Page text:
Tuesday, January 8, 2013

First Depardieu, then Bardot - does any of that matter?

By now we probably have all seen the footage of French actor Gerard Depardieu proudly showing his Russian passport and most of us have also heard reports about French actress Birgitte Bardot declaring that she will leave France in disgust and also ask for Russian citizenship.  Does any of that matter?  Depardieu was angered by a comment made by a French minister who condemned his move to Belgium to avoid paying high taxes, as for Bardot, her wrath was triggered by the fact that French authorities have decided to put down two elephants in the Lyon zoo rather than treat them for tuberculosis.  Taxes, elephants and movie stars, hardly something worth spending much time on.

And yet.

There is much more to this than meets the eye.

First, all this is taking place while the European media is replete with general anti-Russian hysteria and especially vicious Putin-bashing articles.  Behind all this there is a powerful constellation of big money interests which include Boris Berezovsky, of course, but also the business partners of Mikhail Khodorkovsky, top officials of BP Oil and Gaz and MI6, Chechen and Israeli mobsters and key members of the Russian "non-systemic opposition" (i.e. those parties which could not even get a single representative elected to the Duma: folks like Boris Nemtsov, Valeria Novodvorskaya, Aleksei Navalnyi, Ksenia Sobchak, etc.) and Georgian intelligence agents.  To say that Depardieu and Bardot are swimming against the stream is an understatement.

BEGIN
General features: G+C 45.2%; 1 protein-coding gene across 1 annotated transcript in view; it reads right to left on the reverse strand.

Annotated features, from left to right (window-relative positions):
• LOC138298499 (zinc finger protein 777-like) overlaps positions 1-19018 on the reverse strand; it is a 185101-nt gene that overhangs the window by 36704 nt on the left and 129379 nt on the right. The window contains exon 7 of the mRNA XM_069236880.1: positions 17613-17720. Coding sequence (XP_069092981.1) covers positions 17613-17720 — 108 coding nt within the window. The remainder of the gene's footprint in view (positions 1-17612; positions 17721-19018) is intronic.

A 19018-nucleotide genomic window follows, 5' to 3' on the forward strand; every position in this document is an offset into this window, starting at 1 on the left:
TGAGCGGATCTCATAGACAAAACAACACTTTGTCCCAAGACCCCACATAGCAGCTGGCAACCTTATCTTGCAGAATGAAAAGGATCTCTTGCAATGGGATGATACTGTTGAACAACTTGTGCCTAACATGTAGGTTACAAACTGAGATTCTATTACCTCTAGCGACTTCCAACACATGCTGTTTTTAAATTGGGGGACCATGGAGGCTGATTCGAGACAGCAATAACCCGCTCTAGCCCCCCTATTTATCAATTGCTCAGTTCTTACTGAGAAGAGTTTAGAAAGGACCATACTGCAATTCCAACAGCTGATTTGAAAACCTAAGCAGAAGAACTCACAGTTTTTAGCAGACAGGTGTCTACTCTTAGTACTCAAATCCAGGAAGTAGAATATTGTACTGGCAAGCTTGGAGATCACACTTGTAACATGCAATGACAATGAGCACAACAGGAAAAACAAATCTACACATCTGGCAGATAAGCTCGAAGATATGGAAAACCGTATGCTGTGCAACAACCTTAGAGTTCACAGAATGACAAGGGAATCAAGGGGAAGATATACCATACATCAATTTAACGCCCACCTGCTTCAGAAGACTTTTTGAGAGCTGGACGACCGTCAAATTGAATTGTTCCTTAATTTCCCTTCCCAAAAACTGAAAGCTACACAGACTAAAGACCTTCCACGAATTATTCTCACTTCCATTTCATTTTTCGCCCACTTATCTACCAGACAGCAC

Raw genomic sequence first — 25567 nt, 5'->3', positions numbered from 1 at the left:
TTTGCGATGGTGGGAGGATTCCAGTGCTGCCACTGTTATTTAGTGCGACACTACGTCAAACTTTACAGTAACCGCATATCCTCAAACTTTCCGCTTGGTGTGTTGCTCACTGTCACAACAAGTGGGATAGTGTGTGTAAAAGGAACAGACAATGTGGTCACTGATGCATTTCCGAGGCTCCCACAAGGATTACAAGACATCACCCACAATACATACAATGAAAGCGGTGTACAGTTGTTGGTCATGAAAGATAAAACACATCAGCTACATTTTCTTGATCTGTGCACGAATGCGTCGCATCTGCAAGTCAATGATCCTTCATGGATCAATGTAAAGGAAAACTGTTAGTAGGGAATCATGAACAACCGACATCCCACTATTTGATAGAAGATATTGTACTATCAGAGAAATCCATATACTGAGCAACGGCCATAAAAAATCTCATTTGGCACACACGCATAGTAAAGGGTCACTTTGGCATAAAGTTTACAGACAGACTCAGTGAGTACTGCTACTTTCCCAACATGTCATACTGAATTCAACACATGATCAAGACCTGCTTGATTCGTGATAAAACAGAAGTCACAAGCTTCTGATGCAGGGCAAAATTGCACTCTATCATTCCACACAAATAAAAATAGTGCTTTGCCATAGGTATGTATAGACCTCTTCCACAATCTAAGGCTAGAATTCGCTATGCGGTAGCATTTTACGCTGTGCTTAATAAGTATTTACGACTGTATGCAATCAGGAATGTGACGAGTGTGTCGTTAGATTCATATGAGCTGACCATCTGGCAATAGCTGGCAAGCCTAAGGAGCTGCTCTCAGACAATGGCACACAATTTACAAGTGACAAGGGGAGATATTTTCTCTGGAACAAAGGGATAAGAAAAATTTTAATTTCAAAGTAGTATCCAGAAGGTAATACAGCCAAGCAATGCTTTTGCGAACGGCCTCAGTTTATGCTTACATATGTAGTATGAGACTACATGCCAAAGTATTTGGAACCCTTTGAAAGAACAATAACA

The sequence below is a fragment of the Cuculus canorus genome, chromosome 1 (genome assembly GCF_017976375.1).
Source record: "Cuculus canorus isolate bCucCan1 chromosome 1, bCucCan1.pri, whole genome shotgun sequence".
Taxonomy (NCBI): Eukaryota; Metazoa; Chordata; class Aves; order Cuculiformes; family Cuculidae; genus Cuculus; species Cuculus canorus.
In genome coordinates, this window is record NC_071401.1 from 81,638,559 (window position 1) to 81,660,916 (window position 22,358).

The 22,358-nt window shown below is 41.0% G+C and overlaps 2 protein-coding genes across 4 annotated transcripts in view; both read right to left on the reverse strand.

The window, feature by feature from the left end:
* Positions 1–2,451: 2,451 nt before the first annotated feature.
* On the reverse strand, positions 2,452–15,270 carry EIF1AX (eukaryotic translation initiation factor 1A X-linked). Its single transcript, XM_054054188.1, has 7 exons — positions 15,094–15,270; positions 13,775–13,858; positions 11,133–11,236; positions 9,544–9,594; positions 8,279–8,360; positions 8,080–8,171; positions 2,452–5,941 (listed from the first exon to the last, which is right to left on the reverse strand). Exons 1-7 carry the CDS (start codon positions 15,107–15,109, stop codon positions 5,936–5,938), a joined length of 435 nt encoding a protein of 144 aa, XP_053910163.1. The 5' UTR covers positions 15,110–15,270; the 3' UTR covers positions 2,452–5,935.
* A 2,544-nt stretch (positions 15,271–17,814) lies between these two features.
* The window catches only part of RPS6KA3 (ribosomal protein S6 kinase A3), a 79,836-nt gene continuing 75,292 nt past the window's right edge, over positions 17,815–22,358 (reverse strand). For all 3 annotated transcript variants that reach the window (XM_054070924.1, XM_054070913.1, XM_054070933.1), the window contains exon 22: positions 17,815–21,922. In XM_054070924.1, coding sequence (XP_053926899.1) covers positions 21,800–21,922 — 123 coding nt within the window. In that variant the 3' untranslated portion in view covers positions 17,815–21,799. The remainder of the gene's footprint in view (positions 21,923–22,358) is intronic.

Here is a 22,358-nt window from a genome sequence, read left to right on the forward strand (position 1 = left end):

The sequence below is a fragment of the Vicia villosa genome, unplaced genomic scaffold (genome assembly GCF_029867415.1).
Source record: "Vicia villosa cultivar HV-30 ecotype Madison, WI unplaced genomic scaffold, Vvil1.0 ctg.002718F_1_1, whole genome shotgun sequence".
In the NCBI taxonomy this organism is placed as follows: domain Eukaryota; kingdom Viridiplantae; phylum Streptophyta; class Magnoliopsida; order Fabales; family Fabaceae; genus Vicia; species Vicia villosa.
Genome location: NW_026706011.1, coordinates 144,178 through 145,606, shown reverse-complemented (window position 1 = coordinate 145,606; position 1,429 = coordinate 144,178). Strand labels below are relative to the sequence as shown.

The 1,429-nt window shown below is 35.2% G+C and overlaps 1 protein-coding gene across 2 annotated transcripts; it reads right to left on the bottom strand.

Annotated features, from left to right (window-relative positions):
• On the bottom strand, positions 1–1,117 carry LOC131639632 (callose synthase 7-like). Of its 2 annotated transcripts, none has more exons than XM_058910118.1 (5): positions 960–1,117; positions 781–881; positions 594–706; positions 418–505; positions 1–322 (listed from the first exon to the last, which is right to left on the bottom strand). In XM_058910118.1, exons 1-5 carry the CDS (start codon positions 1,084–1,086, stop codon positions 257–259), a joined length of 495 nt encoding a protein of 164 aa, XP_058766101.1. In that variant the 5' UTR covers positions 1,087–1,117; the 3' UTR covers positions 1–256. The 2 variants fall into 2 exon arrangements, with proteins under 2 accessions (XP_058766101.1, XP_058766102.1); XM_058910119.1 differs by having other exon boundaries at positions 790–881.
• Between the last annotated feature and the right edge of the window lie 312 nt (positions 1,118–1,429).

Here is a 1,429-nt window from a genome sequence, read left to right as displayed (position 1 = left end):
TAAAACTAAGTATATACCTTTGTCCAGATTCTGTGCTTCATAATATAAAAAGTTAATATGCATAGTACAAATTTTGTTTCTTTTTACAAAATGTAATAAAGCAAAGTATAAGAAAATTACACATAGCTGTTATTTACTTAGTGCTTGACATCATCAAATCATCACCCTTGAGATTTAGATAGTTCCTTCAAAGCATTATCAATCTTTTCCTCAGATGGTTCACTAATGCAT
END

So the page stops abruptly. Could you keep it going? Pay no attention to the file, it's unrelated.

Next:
The "new Russian" Depardieu
Second, both stars have added insult to injury by not only heaping praise both on Russia as a country and a real democracy, but especially praising Vladimir Putin himself.

Third, and this is extremely important and yet almost totally overlooked by most commentators, it would be difficult to find a bigger contrast then between Depardieu and Bardot.  No, I don't mean the looks, I am referring to the fact that Depardieu comes from a Communist family and still considers himself as a Communist whereas Brigitte Bardot has very strong connections to the French national right, the National Front, and Jean Marie Le Pen personally.  And yet, for all their differences, they both looked to Putin's Russia as a viable alternative to what is taking place in their native France.

Lastly, this is happening against the background of a huge, truly unprecedented economic, social and political crisis in Europe which will probably see the collapse of the Euro and possibly part of the EU.  In France specifically, a total loser was elected as President - Francois Hollande - whose nickname inside his own socialist party was, forgive the crude expression, "limp dick" (the French Socialists had planned for years to present Dominique Strauss-Khan as their candidate, an man of immense personal charisma and intelligence, but whose inability to control is sexual impulses made him a perfect target for a discreditation operation by agents of the US and British banking interests).

Bardot as Marianne
Why does all this matter?  Because Depardieu and Bardot are but the tip of an iceberg of Europeans totally disgusted with what is taking place in their country and who are looking towards Russia as much more than just a "somewhere else" - they could have easily picked far less controversial countries such as Switzerland, Iceland, Monaco or even Costa Rica or Thailand.  It is absolutely clear that both actors picked Russia because, unlike the other countries I mentioned, Russia is a *political alternative to the EU*, a country which dares to openly defy the European political elites. By their choice of Russia Depardieu and Bardot gave a direct slap in the collective face of the European elites.